I was shocked and awed that there was even a biography about Pelosi. In case you had not followed any of my previous posts, I am not what I would call a fan. The book is titles, Political Profiles – Nancy Pelosi by Sandra H. Shichtman. The publisher also has titles for the following: Barack Obama, Hillary Clinton, John McCain, Al Gore, Rudy Giuliani, and Arnold Schwarzenegger.


I get that she is the first woman speaker of the house, (which actually frightens me a good bit that she is third in line for chain of command) so maybe that is why she has a children’s biography. But here is what I learned:

Nancy’s dad was a 5 term congressman and three term mayor. It clearly defined her father as a New Deal Democrat under FDR, because they “believed that the government should help people who needed it.”

The most notable thing in the book to me just confirmed what I have always believed Nancy can not be bi-partisan. It is not part of her, it is not in her blood. She just can’t do it. There is a story of a worker for the GOP giving 7 year old Nancy a toy elephant at a polling location. Nancy gave it right back to the man and when she was asked about it now . . . “He thinks I don’t know what this is. I was offended. In our family it was about whose side you are on; the whole idea of working for families and the opportunity they had.” It goes on to say how even when she was young Nancy knew that the Democratic Party was her party.  (please note the italics on her are taken directly from the text, not from me to imply spoken language.)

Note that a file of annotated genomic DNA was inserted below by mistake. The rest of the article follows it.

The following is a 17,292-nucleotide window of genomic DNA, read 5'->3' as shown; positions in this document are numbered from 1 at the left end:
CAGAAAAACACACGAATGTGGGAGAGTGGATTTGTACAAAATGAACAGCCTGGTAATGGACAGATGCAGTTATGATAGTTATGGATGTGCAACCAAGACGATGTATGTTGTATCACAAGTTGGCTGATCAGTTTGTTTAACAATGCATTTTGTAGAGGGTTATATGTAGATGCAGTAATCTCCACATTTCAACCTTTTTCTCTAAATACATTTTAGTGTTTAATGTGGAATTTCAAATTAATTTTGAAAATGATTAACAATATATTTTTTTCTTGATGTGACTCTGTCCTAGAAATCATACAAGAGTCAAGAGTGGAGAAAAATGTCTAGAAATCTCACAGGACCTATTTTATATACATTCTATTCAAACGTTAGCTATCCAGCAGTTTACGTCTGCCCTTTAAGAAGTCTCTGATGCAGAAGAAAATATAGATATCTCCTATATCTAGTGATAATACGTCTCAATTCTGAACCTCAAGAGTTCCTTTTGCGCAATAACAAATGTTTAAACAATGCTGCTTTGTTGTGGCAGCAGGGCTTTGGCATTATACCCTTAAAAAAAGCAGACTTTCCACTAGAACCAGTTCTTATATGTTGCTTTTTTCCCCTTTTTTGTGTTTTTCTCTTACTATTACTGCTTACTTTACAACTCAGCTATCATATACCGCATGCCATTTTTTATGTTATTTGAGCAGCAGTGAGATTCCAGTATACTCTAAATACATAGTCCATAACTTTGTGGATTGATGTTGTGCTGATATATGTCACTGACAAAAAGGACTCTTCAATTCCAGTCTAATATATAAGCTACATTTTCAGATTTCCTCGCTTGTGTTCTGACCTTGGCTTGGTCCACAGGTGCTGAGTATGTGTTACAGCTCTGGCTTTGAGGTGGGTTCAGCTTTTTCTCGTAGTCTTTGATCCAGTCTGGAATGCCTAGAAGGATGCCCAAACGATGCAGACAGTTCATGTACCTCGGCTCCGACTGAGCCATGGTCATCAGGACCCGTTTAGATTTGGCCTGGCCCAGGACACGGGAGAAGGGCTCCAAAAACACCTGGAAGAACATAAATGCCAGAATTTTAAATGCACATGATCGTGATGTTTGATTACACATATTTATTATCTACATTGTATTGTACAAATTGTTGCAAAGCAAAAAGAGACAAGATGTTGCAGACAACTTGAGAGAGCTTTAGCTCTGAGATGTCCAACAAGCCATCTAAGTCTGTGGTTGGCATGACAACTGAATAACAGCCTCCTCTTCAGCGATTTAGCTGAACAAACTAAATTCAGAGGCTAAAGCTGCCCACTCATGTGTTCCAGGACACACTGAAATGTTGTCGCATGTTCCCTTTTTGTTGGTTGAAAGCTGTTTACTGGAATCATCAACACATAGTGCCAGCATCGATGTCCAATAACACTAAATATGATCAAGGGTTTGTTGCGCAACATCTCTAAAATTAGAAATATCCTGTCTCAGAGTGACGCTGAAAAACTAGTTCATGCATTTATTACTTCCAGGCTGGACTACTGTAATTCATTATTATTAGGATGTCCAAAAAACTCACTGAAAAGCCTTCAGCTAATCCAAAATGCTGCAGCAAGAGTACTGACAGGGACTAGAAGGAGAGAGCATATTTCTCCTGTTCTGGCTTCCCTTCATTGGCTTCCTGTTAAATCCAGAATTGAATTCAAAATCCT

So her whole family was in politics, she worked in politics her whole life helping promote other candidates, etc. Then when her own children were grown she ran for office the first time. This was in 1987. Would just like to remind people that she has been voted in since then. You keep sending her back. Nancy is very anti-Bush to put it nicely. She has had nothing good to say about him and in act has been pretty nasty. I had never heard this fine quote of hers, “President Bush in an incompetent leader. In fact, he’s not a leader . .  He’s a person who has no judgment, no experience, and no knowledge of the subject he has to decide on.” Nice Nancy.

So I gave you what I saw as some major points in the biography. It does chronicle what her different positions are and what she has “done” in office. I use that a bit loosely as I do not agree with ANY of her viewpoints. In fact I have not come up with one thing that she supports that I agree with. I will have to keep looking. I don’t think she can move to the center. Growing up with a father who is very pro New Deal I am not surprised at all at Pelosi’s quick leap into promoting other New Deal type initiatives. Even though historians and economists all say that the New Deal actually prolonged the depression rather than actually helping. Frankly I think we are recreating the exact same thing. The Depression ended when the war began.